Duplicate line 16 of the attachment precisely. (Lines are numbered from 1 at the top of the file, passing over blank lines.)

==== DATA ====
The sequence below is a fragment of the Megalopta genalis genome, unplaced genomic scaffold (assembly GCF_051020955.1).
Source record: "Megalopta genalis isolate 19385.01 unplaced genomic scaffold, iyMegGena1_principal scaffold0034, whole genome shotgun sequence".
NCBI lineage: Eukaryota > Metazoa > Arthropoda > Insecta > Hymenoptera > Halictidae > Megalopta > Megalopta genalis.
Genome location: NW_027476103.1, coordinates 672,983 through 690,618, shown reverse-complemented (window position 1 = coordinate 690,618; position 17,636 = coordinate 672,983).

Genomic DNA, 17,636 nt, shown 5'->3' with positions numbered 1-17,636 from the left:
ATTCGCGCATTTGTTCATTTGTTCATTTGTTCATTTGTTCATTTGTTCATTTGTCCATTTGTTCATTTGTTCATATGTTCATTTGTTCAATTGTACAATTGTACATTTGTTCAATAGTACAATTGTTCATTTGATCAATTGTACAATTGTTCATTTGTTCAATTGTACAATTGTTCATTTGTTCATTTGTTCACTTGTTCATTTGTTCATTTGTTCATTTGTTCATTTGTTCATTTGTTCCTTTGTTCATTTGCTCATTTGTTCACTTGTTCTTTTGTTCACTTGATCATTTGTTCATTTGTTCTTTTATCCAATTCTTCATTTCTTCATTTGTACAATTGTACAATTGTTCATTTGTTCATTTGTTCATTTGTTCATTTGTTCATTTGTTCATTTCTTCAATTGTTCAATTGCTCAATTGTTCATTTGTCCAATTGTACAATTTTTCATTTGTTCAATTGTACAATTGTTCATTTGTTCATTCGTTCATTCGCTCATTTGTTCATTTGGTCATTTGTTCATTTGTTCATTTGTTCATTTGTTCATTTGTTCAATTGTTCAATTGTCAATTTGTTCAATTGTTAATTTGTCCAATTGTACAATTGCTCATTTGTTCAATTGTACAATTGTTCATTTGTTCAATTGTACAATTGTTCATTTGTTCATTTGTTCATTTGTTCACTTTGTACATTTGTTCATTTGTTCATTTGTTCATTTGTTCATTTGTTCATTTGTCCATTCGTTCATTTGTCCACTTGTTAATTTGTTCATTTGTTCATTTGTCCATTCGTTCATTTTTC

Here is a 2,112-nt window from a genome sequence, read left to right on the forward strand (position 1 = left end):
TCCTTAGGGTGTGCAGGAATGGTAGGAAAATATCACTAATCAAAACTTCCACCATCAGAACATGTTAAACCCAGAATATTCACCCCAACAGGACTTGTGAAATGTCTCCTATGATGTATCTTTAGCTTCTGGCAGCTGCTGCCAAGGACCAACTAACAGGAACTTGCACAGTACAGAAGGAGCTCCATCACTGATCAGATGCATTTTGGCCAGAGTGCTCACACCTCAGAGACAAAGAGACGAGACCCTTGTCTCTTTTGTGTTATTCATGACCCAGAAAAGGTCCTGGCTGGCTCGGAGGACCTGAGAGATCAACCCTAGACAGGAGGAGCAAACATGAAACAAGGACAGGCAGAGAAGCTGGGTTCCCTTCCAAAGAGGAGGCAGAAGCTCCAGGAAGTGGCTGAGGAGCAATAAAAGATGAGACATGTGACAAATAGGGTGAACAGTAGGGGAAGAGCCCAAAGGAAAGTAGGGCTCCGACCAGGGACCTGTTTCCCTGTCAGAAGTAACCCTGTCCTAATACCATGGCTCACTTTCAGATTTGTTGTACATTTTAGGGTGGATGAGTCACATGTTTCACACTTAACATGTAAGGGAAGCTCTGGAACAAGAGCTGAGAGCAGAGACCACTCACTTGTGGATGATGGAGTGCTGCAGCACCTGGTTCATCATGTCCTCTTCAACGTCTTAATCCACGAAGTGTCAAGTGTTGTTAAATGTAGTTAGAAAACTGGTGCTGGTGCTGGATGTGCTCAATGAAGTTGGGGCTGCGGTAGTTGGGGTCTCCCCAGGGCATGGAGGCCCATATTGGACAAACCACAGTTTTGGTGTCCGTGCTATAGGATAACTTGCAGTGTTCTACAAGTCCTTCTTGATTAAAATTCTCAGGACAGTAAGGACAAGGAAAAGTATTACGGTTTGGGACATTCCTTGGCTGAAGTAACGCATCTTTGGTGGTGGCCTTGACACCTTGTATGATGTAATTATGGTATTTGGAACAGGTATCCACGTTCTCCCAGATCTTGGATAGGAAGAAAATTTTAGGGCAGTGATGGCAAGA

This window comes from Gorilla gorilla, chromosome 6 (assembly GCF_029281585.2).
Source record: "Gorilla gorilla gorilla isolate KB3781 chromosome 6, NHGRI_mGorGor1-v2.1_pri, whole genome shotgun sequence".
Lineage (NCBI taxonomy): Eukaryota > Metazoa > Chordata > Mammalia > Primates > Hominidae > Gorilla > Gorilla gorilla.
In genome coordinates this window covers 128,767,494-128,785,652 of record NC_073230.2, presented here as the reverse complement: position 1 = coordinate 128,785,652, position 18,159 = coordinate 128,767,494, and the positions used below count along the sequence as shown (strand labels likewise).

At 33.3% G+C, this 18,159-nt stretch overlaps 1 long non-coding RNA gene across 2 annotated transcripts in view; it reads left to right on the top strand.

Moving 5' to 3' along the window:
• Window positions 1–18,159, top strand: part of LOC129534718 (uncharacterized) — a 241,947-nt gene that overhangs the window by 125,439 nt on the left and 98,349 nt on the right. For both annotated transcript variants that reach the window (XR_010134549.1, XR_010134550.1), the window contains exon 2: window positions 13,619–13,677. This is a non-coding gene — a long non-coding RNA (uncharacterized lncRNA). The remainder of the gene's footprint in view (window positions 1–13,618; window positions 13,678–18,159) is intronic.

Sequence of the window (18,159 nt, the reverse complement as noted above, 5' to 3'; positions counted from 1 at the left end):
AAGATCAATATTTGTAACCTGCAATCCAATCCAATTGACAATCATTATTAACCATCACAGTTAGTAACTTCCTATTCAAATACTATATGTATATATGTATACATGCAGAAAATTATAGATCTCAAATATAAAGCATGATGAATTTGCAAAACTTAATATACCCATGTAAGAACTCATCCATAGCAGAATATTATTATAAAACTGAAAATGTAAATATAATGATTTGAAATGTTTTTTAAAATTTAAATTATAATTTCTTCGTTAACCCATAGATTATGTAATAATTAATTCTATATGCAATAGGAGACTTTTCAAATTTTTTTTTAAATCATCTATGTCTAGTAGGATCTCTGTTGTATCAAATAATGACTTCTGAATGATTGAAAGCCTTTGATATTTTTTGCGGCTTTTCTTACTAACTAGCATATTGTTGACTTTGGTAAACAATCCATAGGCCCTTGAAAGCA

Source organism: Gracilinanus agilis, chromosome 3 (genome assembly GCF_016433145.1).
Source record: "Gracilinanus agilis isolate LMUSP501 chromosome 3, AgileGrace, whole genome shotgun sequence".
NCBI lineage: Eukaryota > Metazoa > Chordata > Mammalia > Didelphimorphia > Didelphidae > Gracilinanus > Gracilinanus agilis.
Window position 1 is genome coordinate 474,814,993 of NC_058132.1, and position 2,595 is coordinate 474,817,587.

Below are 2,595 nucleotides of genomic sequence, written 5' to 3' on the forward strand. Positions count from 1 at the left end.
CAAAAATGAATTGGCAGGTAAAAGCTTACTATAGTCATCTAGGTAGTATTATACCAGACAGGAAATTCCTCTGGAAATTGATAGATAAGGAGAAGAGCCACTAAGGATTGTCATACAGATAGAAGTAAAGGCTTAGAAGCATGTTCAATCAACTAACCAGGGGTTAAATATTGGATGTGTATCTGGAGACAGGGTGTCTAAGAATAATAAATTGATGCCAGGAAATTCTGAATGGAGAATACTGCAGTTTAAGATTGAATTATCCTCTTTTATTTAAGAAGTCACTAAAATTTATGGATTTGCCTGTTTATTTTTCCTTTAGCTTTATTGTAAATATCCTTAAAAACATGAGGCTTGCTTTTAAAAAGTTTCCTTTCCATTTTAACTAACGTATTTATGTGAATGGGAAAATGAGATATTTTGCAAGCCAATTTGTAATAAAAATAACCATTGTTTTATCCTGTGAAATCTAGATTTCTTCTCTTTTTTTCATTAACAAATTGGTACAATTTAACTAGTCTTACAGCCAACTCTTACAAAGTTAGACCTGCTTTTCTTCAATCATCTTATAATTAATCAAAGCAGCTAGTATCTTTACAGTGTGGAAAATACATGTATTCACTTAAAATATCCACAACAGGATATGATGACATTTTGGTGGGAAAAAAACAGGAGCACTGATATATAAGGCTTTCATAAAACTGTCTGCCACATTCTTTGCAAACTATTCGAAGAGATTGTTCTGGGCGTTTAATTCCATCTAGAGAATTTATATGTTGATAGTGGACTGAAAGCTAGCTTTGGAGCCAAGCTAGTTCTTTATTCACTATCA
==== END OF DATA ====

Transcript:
Sequence of the window (18,159 nt, the reverse complement as noted above, 5' to 3'; positions counted from 1 at the left end):